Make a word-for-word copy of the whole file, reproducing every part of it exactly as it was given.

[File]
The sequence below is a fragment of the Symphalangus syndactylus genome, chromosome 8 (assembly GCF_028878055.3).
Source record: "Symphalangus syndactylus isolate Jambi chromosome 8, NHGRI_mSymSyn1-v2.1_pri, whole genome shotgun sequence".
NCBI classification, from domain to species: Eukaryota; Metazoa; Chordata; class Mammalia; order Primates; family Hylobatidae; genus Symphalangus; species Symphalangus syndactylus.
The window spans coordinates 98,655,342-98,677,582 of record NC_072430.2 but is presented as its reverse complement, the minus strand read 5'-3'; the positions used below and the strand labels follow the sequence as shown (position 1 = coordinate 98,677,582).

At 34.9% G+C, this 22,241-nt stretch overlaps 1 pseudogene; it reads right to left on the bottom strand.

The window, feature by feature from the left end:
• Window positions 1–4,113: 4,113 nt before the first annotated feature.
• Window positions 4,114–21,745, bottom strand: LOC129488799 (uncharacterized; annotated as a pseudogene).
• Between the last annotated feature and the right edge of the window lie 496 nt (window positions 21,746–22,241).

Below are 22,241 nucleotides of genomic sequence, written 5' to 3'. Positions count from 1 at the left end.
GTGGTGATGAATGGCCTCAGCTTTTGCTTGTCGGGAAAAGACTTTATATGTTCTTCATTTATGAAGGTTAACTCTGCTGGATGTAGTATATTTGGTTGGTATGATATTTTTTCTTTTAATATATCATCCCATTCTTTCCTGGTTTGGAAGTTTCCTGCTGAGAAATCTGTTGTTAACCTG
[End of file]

The sequence below is a fragment of the Symphalangus syndactylus genome, chromosome 8 (assembly GCF_028878055.3).
Source record: "Symphalangus syndactylus isolate Jambi chromosome 8, NHGRI_mSymSyn1-v2.1_pri, whole genome shotgun sequence".
NCBI classification, from domain to species: Eukaryota; Metazoa; Chordata; class Mammalia; order Primates; family Hylobatidae; genus Symphalangus; species Symphalangus syndactylus.
The window spans coordinates 98,655,342-98,677,582 of record NC_072430.2 but is presented as its reverse complement, the minus strand read 5'-3'; the positions used below and the strand labels follow the sequence as shown (position 1 = coordinate 98,677,582).

At 34.9% G+C, this 22,241-nt stretch overlaps 1 pseudogene; it reads right to left on the bottom strand.

The window, feature by feature from the left end:
• Window positions 1–4,113: 4,113 nt before the first annotated feature.
• Window positions 4,114–21,745, bottom strand: LOC129488799 (uncharacterized; annotated as a pseudogene).
• Between the last annotated feature and the right edge of the window lie 496 nt (window positions 21,746–22,241).

Below are 22,241 nucleotides of genomic sequence, written 5' to 3'. Positions count from 1 at the left end.
GTGGTGATGAATGGCCTCAGCTTTTGCTTGTCGGGAAAAGACTTTATATGTTCTTCATTTATGAAGGTTAACTCTGCTGGATGTAGTATATTTGGTTGGTATGATATTTTTTCTTTTAATATATCATCCCATTCTTTCCTGGTTTGGAAGTTTCCTGCTGAGAAATCTGTTGTTAACCTG